Riding the Momentum Wave Can Be Dangerous

As famed trader Jesse Livermore (July 26, 1877 — November 28, 1940) stated, Prices are never too high to begin buying or too low to begin selling.”

For the most part, the momentum trading philosophy dovetails with Livermore’s mantra. The basic premise of momentum investing is to simply buy the outperforming stocks and sell (or short) the underperforming stocks. By following this rudimentary formula, investors can generate outsized returns.  AQR Capital Management and Tobias Moskowitz (consultant), professor at Chicago Booth School of Management, ascribe to this belief too. AQR just recently launched the AQR Momentum Funds:

  • AQR Momentum Fund (AMOMX – Domestic Large & Mid Cap)
  • AQR Small Cap Momentum Fund (ASMOX – Domestic Small Cap)
  • AQR International Momentum Fund (AIMOX – International Large & Mid Cap)

Professor Moskowitz Speaks on Bloomberg  (Thought I looked young?!)

As I write in my book, How I Managed $20,000,000,000.00 by Age 32, I’m a big believer that successful investing requires a healthy mixture of both art and science. Too much of either will create negative outcomes. Modern finance teaches us that any profitable strategy will eventually be arbitraged away, such that any one profitable strategy will eventually stop producing profits.

A perfect example of a good strategy, gone bad is Long Term Capital Management. Robert Merton and Myron Scholes were world renowned Nobel Prize winners who single handedly brought the global financial markets to its knees in 1998 when it lost $500 million in one day and required a $3.6 billion bailout from a consortium of banks. Their mathematical models weren’t necessarily implementing momentum strategies, however this case is a good lesson in showing that even when smart people implement strategies that work for long periods of time, various factors can reverse the trend.

I wish AQR good luck with their quantitative momentum funds, but I hope they have a happier ending than Jesse Livermore. After making multiple fortunes and surviving multiple personal bankruptcies, Mr. Livermore committed suicide in 1940. In the mean time, surf’s up and the popularity of quantitative momentum funds remains alive and well.

Wade W. Slome, CFA, CFP®

Plan. Invest. Prosper.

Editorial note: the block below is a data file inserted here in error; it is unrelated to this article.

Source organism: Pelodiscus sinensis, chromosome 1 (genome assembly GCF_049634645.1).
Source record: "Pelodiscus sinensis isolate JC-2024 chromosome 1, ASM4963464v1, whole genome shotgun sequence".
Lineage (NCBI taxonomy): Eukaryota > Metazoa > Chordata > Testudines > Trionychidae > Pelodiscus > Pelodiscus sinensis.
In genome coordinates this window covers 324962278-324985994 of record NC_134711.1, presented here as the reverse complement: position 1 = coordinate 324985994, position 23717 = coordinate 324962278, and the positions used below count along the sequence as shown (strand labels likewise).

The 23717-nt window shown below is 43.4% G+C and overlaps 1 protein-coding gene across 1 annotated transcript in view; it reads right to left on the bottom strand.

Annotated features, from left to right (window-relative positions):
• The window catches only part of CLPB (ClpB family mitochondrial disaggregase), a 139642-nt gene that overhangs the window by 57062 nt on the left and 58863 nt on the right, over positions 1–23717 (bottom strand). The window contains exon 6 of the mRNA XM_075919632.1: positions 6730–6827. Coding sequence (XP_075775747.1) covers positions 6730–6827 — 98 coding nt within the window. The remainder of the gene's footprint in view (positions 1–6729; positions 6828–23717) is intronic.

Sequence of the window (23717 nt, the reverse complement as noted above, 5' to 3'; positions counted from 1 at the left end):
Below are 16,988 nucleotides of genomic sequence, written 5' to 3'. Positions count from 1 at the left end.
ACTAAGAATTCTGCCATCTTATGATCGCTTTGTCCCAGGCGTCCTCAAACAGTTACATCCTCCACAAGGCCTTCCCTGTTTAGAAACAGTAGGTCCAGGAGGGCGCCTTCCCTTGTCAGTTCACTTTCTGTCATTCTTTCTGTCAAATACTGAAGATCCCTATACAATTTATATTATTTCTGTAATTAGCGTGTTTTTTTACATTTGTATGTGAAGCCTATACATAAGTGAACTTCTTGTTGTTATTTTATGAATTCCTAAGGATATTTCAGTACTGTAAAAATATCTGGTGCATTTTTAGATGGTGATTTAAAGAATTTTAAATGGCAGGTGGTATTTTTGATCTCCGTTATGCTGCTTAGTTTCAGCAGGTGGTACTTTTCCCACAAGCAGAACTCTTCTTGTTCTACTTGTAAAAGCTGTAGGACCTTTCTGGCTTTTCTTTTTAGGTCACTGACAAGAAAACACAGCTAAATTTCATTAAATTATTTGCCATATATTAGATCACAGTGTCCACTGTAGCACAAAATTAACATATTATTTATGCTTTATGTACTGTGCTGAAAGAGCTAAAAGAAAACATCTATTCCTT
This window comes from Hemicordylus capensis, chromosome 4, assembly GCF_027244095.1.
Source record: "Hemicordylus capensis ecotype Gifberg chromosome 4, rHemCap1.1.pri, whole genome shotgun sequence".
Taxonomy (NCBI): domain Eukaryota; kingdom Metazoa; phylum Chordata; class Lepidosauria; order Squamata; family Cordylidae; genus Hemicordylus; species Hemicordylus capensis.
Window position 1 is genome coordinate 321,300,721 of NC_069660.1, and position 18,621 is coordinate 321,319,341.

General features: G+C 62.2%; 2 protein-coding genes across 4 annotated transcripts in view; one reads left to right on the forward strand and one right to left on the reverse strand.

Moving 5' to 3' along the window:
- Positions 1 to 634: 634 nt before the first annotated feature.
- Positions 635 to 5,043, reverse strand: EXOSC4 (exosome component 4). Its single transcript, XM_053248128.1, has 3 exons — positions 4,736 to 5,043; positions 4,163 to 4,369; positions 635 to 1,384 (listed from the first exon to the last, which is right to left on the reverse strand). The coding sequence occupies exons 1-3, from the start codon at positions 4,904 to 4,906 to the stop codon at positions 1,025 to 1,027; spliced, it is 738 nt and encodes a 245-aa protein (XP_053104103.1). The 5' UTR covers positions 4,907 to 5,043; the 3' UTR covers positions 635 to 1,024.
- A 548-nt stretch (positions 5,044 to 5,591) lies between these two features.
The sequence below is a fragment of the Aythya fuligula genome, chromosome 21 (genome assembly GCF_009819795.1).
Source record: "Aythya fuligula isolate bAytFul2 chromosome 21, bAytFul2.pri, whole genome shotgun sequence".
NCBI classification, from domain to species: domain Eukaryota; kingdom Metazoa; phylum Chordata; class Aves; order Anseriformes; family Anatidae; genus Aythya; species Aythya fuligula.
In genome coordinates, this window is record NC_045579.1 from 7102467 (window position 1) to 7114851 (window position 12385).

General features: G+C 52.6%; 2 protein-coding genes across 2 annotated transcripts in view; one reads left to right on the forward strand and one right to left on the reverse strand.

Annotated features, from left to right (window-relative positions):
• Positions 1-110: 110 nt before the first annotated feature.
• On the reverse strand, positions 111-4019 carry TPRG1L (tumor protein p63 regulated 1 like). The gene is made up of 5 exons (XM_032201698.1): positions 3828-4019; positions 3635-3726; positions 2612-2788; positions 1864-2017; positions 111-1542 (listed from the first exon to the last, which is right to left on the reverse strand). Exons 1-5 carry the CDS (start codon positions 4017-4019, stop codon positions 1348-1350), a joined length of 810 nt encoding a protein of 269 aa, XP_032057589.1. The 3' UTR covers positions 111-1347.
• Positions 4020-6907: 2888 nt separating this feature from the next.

August 4, 2009 at 4:00 am 7 comments

Religious Pursuit of Stock Knowledge (Top 5 Books)

Feed Your Brain

Feed Your Brain

In this stress-filled society dominated with endless amounts of information, and where the masses chase instant gratification, it is difficult to find the time, energy, and focus to curl up to a good book. But in life, knowledge acquisition requires more than a quick keyboard dance on, or a fleeting skim of a Wikipedia passage. Mastering a subject requires in-depth, nuanced analysis, and books are ideal vehicles used to achieve this aim.
When it comes to the topic of equity investing, it feels as though there are an infinite number of books scattered on the investment menu. Investing in many ways is like religion – there are so many different styles to choose from, even if many of them strive for the same or similar goals. Therefore, I believe if investors are fine-tuning or shopping for an investment philosophy, it makes sense to explore a cross-section of investment styles/religions.
In my view, successful equity investing integrates a balanced mix of “art” and “science.” Too much emphasis on either aspect can be detrimental to investors’ financial health. Although understanding the science takes time, training and patience, generally a committed student can learn the nuts and bolts of investing by mastering the key financial equations, ratios, and concepts. However, becoming a fluent investment artist requires the adept understanding and prediction of human behavior – no easy task. 
Having logged thousands of hours and decades of years, my blood shot eyes and finance-soaked brain came up with a balanced mix of “art” and “science” in what I call my, “Top 5 Stock Book Starter Kit”:

A Random Walk Down Wall Street by Burton Malkiel
A great foundational investment book that tackles the major internal and external factors impacting our complex financial markets.

Beating the Street by Peter Lynch
A “Hall-of-Famer” growth investor, Lynch successfully managed the Fidelity Magellan Fund from 1977 to 1990 and averaged a +29% annual return. This book provides countless pearls of wisdom for both the seasoned pro and the bushy-tailed novice.

The Intelligent Investor by Benjamin Graham
When Warren Buffet pronounces this, “By far the best book on investing ever written,” people should pay attention. Graham is considered by many to be the father of “value” investing.

Reminiscences of a Stock Operator by Edwin Lefevre
This book profiles the life and times of early 20th century trader Jesse Livermore, commonly believed to be the greatest trader of all-time. Livermore provides a view into the “fast money” approach that contrasts the traditional “growth” and “value” investment styles.

Common Stocks and Uncommon Profits by Phil Fisher
A Wall Street legend that explains the key factors of superior stock returns.

There you go…upon completion, you will have officially become a stock guru!

May 27, 2009 at 3:34 am Leave a comment